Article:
The current Hartlepool constituency was formed in 1974 and has been held by Labour ever since. Before then it was known as The Hartlepools, which Labour held from 1964. That's an unbroken stretch of 57 years of Labour representation. In just over four week's time that impressive run could be at an end.
Defeat in the big by-election of May 6 could spell disaster for Keir Starmer, but that is exactly what's on the cards. The bookies have got the Tories odds on favourites to win and a new opinion poll has them seven points ahead of Labour. Perhaps the decision to install a staunch Remainer as their candidate has already lost Labour the seat. In 2016 the constituency returned a 70 per cent Leave vote, one of the largest in the country. Three years later the Brexit Party picked up more than 25 per cent in the general election - their second best result across the country. Hartlepool is unarguably Brexit country and it's the destination of those 10,603 Brexit Party voters from 2019 that will decide the outcome of this by-election.
If this election was to follow the pattern of previous elections, most of those voters would return to Labour. However, it is being claimed by Survation pollsters that this time most Brexit voters will actually switch to the Conservatives for the first time, turning their backs on Labour altogether.
Survation poll 29 Mar-3 April
NIP = Northern Independence Party
Ref = Reform UK, previously the Brexit Party
The sample size in this poll was just 502. Intriguingly, the client was the Communication Workers' Union. Not sure how their members would feel about their subs being used to commission opinion polls, but it appears that the CWU has an axe to grind with Keir Starmer. The union was a staunch supporter of Jeremy Corbyn and backed Long-Bailey in last year's leadership election. Other questions in the Survation/CWU poll asked voters whether they supported Corbyn policies such as free broadband and renationalising Royal Mail.
How is this relevant now? It is only relevant if you're trying to undermine the current party leader and that seems to be the motive behind the poll. Dave Ward, the general secretary of the CWU, discussed the poll in an interview with Michael Walker of the far left Novara Media site. Ward claims in the interview that the strategy of his union is to 'unite working class people'. Good luck with that pal. The workers continue to abandon Labour regardless of whether it's Corbyn or Starmer running the show.
We strongly suspect that the left are gearing up for a leadership challenge in the wake of the May elections and defeat in Hartlepool is key to triggering it. However, given that so many of Corbyn's allies either lost their seats or failed to get elected in 2019, they may not have the numbers to launch a challenge.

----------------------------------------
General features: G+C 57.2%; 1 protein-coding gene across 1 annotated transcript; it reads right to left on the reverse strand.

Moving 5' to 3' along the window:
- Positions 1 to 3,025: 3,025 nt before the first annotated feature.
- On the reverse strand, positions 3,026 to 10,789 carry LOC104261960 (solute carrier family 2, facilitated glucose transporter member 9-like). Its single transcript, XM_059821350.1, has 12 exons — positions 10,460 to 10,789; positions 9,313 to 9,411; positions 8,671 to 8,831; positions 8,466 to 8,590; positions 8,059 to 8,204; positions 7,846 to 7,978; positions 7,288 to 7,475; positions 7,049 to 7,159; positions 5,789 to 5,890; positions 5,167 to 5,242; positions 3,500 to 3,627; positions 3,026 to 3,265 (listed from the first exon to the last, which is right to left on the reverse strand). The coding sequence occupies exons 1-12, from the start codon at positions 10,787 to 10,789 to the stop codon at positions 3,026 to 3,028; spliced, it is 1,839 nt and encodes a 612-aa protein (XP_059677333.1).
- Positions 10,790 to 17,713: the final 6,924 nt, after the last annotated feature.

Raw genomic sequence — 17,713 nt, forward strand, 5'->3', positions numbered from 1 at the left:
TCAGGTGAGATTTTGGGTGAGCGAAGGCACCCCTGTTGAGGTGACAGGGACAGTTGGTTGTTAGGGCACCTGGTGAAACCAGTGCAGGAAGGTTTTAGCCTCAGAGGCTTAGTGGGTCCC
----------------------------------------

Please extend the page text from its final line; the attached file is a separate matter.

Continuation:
An unnamed Labour source quoted in the Telegraph on Tuesday suggested that Hartlepool may already be lost: "Labour would have lost Hartlepool in 2019 had it not been for the Brexit Party. In the context of the vaccine bounce, the Conservatives should take this seat".
The candidates for the by-election were confirmed on Thursday afternoon. Here they are in full, followed by the most recent election result. Note that there are no less than three former Labour MPs standing in this election.
2021 by-election candidates
David Bettney (SDP)
Hilton Dawson (North East Party) - Labour MP for Lancaster and Wyre 1997-2005
The Incredible Flying Brick (Loony)
Gemma Evans (Women's Equality Party)
Rachael Featherstone (Green)
Adam Gaines (Ind)
Andy Hagon (LDem) - third consecutive time he's stood for Hartlepool
Steve Jack (Freedom Alliance)
Chris Killick (Ind)
Samantha Lee (Ind)
Claire Martin (Heritage)
Jill Mortimer (Con) - North Yorkshire county councillor
John Prescott (Reform) - no, not that John Prescott
Thelma Walker (Northern Independence Party) - Labour MP for Colne Valley 2017-19
W. Ralph Ward-Jackson (Ind)
Paul Williams (Lab) - Labour MP for Stockton South 2017-19
2019 general election
Mike Hill (Lab) 15,464 (37.7%) -14.8%
Stefan Houghton (Con) 11,869 (28.9%) -5.3%
Richard Tice (Brexit) 10,603 (25.8%) New
Andy Hagon (LDem) 1,696 (4.1%) +2.3%
Joe Bousfield (Ind) 911 (2.2%) New
Kevin Cranney (Soc Lab) 494 (1.2%) New